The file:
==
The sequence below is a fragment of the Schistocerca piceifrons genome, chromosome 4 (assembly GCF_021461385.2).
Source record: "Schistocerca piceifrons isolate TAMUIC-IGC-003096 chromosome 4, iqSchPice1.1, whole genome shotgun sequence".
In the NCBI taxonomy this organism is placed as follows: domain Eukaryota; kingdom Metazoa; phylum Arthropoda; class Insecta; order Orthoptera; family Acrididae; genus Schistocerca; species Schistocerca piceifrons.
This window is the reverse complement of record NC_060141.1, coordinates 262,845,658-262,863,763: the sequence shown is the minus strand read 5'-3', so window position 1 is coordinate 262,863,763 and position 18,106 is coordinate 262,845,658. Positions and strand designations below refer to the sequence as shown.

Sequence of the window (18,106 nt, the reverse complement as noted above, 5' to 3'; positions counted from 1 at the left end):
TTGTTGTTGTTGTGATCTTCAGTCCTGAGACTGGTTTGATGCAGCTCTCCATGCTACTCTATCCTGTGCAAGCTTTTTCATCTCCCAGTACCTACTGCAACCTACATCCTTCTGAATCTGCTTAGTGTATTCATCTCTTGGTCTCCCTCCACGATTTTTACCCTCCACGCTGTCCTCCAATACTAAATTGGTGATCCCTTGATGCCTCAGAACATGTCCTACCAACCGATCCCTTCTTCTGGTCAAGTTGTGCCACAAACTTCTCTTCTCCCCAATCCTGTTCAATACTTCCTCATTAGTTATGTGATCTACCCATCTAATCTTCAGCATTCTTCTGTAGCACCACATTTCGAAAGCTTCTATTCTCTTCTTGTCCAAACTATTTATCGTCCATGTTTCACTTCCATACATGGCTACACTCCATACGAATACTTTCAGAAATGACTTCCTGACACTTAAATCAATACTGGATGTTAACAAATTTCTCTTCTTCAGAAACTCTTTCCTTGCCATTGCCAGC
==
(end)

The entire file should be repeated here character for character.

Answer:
The sequence below is a fragment of the Schistocerca piceifrons genome, chromosome 4 (assembly GCF_021461385.2).
Source record: "Schistocerca piceifrons isolate TAMUIC-IGC-003096 chromosome 4, iqSchPice1.1, whole genome shotgun sequence".
In the NCBI taxonomy this organism is placed as follows: domain Eukaryota; kingdom Metazoa; phylum Arthropoda; class Insecta; order Orthoptera; family Acrididae; genus Schistocerca; species Schistocerca piceifrons.
This window is the reverse complement of record NC_060141.1, coordinates 262,845,658-262,863,763: the sequence shown is the minus strand read 5'-3', so window position 1 is coordinate 262,863,763 and position 18,106 is coordinate 262,845,658. Positions and strand designations below refer to the sequence as shown.

Sequence of the window (18,106 nt, the reverse complement as noted above, 5' to 3'; positions counted from 1 at the left end):
TTGTTGTTGTTGTGATCTTCAGTCCTGAGACTGGTTTGATGCAGCTCTCCATGCTACTCTATCCTGTGCAAGCTTTTTCATCTCCCAGTACCTACTGCAACCTACATCCTTCTGAATCTGCTTAGTGTATTCATCTCTTGGTCTCCCTCCACGATTTTTACCCTCCACGCTGTCCTCCAATACTAAATTGGTGATCCCTTGATGCCTCAGAACATGTCCTACCAACCGATCCCTTCTTCTGGTCAAGTTGTGCCACAAACTTCTCTTCTCCCCAATCCTGTTCAATACTTCCTCATTAGTTATGTGATCTACCCATCTAATCTTCAGCATTCTTCTGTAGCACCACATTTCGAAAGCTTCTATTCTCTTCTTGTCCAAACTATTTATCGTCCATGTTTCACTTCCATACATGGCTACACTCCATACGAATACTTTCAGAAATGACTTCCTGACACTTAAATCAATACTGGATGTTAACAAATTTCTCTTCTTCAGAAACTCTTTCCTTGCCATTGCCAGC